Jesus KNEW that power had transferred. Whatever sensation he normally felt of “power within himself”, it had been noticeably altered.

And it drove Jesus to plant his feet.

Nervous Jairus with dying daughter awaiting surely grimaced. Disciples blind to the spiritual dimension scoffed at the search. Yet Jesus wanted to find the one who touched him. In fact, he insisted upon it, unwilling to “just leave it be”.

Beneath the crowd cover, the recently-contaminated-but-now-healed woman crouched, hoping the searching eye would close.

But Jesus’ gaze cannot be broken, and the woman crumbles before him. Precious moments ticked by for Jairus; still Jesus listened to her story. Some have said that human physicians would face malpractice suits for the decisions that Jesus made here: A child was dying, while he conversed with a woman that he had just healed (albeit unknowingly) from a chronic, but hardly deadly, condition.

This suggestion raises a question: Why did Jesus think it was so important to identify this woman–to look her in the eye and interact with her?

In our asking, we return to where we started…

There is something we want, and there is something Jesus wants. And they are not typically the same.

It appears that the woman would have happily, even eagerly, taken her serving of “miracle power” home–healed and anonymous–and quietly moved on with her new and improved life.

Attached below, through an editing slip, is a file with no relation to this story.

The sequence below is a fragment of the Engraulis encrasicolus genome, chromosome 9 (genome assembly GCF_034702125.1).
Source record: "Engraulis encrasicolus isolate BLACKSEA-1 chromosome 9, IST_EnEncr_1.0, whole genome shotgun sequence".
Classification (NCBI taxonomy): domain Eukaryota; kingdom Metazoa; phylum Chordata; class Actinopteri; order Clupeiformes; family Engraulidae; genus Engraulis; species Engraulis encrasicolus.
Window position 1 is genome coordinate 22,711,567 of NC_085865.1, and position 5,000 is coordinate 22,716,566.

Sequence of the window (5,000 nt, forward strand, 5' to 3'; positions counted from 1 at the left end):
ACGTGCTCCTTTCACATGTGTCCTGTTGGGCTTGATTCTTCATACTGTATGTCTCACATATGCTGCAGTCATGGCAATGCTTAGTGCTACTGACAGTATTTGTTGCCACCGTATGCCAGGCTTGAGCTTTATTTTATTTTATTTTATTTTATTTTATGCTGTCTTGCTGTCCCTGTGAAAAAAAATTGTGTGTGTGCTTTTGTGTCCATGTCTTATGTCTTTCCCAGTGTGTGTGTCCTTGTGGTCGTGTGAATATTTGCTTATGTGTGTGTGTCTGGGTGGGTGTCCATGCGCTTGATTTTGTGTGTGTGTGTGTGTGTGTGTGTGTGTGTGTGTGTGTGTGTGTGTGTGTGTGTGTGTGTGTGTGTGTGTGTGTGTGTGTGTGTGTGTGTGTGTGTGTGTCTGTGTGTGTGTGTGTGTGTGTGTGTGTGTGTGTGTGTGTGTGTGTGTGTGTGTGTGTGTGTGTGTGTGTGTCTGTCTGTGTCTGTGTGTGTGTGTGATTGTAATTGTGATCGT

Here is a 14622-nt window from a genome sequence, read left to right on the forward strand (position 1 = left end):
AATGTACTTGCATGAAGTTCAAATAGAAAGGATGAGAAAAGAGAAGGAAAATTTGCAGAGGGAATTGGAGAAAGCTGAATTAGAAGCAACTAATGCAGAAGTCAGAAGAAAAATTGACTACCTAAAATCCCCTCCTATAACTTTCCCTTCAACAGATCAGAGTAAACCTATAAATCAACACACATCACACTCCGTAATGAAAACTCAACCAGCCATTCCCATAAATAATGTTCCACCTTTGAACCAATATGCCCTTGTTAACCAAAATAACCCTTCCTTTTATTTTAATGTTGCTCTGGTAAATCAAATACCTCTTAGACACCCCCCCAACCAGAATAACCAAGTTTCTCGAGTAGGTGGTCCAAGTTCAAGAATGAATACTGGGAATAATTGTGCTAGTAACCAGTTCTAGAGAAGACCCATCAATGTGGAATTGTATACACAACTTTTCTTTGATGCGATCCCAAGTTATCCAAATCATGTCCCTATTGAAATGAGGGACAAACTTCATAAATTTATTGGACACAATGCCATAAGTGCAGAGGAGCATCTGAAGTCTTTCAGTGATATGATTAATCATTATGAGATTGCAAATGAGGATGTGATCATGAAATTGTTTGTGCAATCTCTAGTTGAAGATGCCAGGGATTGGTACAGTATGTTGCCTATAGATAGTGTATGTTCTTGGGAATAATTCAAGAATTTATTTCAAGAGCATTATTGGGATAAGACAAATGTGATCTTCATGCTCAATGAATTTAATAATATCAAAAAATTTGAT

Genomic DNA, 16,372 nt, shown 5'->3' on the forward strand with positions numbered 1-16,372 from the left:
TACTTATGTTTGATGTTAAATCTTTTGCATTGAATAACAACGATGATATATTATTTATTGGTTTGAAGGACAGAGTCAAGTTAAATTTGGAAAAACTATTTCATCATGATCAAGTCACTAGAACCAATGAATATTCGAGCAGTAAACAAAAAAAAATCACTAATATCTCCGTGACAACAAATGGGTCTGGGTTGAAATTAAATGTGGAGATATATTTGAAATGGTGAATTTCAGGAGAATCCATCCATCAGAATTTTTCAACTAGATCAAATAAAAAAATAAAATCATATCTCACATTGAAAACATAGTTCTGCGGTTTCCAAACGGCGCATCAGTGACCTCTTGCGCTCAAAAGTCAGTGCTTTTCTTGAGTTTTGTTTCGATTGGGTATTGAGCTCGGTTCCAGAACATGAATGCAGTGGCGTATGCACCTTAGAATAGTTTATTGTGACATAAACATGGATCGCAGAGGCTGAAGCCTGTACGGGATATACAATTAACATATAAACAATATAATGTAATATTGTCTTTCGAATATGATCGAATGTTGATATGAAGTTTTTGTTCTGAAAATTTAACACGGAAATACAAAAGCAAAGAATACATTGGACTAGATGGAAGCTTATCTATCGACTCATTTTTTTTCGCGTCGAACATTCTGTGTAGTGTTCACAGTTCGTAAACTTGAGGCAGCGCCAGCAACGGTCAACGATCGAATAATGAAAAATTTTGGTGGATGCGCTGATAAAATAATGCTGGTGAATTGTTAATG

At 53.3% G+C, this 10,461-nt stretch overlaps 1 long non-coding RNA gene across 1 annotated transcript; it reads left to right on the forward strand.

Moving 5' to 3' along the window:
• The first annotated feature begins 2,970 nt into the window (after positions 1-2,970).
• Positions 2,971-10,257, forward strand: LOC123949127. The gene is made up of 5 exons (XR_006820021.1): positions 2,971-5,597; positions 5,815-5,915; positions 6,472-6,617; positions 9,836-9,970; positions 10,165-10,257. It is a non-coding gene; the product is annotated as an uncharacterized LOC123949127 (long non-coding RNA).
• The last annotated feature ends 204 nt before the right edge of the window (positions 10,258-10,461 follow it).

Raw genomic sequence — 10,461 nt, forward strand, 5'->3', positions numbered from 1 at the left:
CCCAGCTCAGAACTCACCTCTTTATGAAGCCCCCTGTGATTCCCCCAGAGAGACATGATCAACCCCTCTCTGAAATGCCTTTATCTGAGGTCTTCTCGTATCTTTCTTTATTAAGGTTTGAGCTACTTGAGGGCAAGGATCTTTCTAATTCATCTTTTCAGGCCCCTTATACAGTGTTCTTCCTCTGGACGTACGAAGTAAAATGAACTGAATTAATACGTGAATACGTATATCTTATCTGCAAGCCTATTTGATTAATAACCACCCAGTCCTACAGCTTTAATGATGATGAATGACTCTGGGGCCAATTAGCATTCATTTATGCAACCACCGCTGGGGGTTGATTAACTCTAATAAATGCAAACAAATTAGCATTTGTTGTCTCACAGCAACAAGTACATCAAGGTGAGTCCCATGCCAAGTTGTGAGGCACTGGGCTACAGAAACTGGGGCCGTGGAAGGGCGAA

It appears that Jesus made no such consideration.

Jesus is not satisfied to catapult a miracle into our lives from long distance. He does not set out to remedy our disappointments from arm’s length. Inability has nothing to do with it; he is the provider of peace and the bringer of salvation in all its forms. But if we are looking to be recipients in a detached fashion, with less connection to him then the pill that we swallow for relief from a headache, then we will be long looking for a favour that he has never offered to perform.

Jesus will aid us in missing out on all sorts of things, in an effort to help us avoid missing this:

Jesus is serious about connection.

He is intrigued by interaction.

He is enthralled with encounter.

And he deeply desires this with YOU.

5 thoughts on “Jesus Wants to Heal You… Sort Of

  1. I read your old post about Evelyn Underhill and now this one. Next time we meet…. this topic should be on the agenda.


  2. I love this story. To me it is a story of courage. A woman steps forward in faith. She makes her move out of desperation. Imagine her fear, yet she reaches out her hand, hoping. I love how it is phrased in the Message. Jesus turns to her and says, “courage daughter.” The first step is made in fear, anonymously, hesitantly. Jesus encourages courage after that first step. This story helps me step out of my own comfort zone. To “reach out” knowing that sometimes the courage comes after taking a first fearful step.

  3. Thanks Janelle. You’re right that there is much beauty in this story. It’s amazing to imagine the sensation she felt when the long-oh-so-long awaited healing took place. It must have been all she could do to sneak away quietly without bursting!